Myosin order despite high actin turnover

Actin filament length control and turnover of filaments both depend crucially on the polymerization and depolymerization dynamics of actin filaments. Thus, length control and filament turnover are in principle inseparable. This being said, we nonetheless aimed at isolating the qualitative effect of actin turnover. To this end, we augmented our computational model by including prototypical actin dynamics that differentiates between idealized dynamic regimes of either (i) steady-state treadmilling with constant actin filament length , (ii) ‘actin catastrophies’ characterized by fast and complete depolymerization of filaments that occur with rate , and (iii) rapid de novo polymerization of new actin filaments [46]. These simple limits are not intended to realistically depict actin dynamics. Rather they allow us to study the qualitative effects of actin filament turnover, without changing the filament length distribution. As expected, actin filament turnover interferes with the formation of large actin clusters and results in reduced sarcomeric order, see figure 5. Surprisingly, myosin is still sorted into regular A-bands even for considerable actin turnover rates. We conclude that partial polarity sorting of actin filaments is sufficient to sort myosin into A-bands. This may provide an explanation for experimental observations in which myosin ordering was observed to precede the formation of large, periodically spaced I-Z-I complexes.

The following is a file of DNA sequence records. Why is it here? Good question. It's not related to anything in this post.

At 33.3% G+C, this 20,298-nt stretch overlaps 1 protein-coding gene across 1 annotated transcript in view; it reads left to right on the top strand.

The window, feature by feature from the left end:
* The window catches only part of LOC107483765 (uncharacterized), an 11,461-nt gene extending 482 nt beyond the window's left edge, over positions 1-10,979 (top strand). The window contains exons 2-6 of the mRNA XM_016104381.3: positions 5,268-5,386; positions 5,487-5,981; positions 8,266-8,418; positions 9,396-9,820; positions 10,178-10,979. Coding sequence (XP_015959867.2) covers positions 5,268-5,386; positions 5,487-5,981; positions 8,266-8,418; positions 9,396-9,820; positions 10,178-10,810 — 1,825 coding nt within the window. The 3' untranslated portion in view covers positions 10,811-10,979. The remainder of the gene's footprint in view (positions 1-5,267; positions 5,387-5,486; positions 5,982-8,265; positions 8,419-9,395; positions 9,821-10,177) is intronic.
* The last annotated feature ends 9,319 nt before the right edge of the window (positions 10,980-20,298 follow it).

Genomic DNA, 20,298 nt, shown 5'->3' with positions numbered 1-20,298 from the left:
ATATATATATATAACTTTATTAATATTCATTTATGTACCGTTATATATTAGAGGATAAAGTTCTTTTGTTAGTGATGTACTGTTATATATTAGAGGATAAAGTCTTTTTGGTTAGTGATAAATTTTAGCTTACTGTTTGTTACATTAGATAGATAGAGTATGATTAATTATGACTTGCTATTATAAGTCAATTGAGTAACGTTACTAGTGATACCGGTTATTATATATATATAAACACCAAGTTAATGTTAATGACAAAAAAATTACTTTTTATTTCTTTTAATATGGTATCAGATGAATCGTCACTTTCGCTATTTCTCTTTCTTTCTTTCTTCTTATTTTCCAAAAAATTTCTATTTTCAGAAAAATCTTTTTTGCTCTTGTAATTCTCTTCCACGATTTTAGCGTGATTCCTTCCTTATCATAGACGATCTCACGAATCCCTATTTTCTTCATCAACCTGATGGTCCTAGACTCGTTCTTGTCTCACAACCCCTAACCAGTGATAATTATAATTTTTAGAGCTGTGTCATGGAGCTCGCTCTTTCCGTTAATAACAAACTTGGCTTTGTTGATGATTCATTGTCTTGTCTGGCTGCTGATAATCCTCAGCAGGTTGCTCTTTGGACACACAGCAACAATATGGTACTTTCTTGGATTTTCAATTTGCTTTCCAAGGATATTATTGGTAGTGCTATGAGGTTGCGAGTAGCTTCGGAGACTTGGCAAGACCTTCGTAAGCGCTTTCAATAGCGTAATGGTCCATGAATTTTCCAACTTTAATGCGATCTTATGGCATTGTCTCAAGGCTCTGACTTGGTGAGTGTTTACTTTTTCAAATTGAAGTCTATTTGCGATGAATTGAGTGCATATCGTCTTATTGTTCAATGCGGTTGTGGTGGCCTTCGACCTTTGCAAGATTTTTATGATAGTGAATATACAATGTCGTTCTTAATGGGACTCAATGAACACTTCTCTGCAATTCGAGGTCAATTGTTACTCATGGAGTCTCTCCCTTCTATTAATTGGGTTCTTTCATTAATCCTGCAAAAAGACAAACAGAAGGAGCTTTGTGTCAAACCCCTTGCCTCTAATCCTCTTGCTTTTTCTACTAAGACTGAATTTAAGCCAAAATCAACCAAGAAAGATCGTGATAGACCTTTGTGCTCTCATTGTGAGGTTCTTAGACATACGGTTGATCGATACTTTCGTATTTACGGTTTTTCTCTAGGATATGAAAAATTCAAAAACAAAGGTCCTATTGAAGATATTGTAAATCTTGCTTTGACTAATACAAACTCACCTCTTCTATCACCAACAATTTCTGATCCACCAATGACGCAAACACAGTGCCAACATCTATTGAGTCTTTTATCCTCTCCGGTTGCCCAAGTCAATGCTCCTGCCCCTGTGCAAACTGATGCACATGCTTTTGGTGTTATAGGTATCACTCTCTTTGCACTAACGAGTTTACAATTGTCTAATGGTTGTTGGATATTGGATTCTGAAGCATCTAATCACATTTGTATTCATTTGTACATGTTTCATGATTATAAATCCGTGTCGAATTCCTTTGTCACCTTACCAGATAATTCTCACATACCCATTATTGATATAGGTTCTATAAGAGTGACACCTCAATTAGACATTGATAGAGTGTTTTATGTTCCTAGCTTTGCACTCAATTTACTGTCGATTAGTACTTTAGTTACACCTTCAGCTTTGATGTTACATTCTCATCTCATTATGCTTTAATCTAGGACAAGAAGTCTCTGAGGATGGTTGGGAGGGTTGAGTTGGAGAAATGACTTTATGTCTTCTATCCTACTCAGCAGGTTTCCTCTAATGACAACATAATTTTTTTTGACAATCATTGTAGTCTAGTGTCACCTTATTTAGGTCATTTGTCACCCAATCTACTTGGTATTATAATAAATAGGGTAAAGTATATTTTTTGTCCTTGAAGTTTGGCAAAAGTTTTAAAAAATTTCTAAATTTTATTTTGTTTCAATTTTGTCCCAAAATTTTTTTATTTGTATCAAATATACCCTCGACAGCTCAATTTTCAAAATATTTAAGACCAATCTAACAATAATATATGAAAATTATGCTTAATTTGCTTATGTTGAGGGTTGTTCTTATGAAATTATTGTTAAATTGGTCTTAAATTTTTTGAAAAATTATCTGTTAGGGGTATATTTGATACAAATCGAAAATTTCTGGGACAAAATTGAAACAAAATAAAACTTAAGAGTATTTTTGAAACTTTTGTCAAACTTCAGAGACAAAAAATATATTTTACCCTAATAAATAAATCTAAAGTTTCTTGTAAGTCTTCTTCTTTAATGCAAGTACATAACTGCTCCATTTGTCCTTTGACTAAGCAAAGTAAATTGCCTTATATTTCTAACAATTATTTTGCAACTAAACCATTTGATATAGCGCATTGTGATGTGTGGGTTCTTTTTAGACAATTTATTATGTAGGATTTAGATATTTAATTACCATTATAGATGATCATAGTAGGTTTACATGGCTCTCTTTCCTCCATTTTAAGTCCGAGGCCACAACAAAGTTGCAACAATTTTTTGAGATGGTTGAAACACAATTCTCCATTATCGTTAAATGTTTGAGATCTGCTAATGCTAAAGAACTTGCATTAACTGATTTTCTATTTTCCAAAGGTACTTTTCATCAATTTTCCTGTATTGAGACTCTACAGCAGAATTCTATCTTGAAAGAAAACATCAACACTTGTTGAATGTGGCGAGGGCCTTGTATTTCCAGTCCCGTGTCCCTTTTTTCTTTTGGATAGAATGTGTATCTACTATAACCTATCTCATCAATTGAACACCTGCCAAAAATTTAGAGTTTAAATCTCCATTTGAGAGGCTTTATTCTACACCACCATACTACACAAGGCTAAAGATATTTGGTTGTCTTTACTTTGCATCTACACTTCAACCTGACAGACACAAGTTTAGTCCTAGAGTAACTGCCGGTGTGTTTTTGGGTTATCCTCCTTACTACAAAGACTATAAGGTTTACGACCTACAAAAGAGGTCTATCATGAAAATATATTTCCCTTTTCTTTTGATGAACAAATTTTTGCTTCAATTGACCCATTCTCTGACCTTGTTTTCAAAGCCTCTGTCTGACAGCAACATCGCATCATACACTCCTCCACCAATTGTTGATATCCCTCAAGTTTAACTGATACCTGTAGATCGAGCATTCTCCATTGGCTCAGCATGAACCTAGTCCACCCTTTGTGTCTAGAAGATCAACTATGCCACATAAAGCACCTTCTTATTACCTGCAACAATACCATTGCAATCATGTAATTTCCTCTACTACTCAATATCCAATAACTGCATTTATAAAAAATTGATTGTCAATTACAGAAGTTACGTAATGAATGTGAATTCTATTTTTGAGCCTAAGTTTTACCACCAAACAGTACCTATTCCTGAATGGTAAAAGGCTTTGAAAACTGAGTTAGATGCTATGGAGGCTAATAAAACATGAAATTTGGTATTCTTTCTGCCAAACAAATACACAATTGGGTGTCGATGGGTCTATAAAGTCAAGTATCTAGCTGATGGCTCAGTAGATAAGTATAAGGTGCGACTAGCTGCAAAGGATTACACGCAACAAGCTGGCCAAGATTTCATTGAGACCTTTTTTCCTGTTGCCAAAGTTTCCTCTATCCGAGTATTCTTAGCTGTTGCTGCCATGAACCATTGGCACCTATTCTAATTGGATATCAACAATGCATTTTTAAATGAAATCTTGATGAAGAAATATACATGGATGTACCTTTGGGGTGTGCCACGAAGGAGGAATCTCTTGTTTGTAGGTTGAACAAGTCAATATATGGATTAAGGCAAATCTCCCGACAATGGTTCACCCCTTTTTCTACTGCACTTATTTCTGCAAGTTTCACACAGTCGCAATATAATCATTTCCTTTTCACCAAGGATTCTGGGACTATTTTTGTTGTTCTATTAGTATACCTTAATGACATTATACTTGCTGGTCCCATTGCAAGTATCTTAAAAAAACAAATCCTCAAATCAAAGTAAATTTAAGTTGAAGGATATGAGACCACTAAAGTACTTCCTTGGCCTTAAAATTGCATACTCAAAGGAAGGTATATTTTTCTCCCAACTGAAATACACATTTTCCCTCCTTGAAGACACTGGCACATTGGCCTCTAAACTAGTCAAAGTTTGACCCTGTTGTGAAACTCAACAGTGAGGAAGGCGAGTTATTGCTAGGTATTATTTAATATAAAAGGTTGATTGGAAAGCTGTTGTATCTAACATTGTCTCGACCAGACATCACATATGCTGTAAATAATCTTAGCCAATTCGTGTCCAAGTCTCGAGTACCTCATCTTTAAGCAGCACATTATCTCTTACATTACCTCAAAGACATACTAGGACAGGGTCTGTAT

Figure 5. Myosin order despite actin turnover.

We devised a minimal model of actin filament turnover, see main text. For simulations as in figure 3, but with actin turnover, the sarcomeric order parameter was found to decrease as a function of actin filament turnover rate (blue curve) as actin turnover impedes the formation of large actin clusters (blue, means.e., ). Surprisingly, an analogously defined order parameter for myosin positions attains significant values even for considerable actin turnover rates. A simulation snap-shot at is shown to the right for actin turnover rate (in units of ).


A simple model for actin filament length control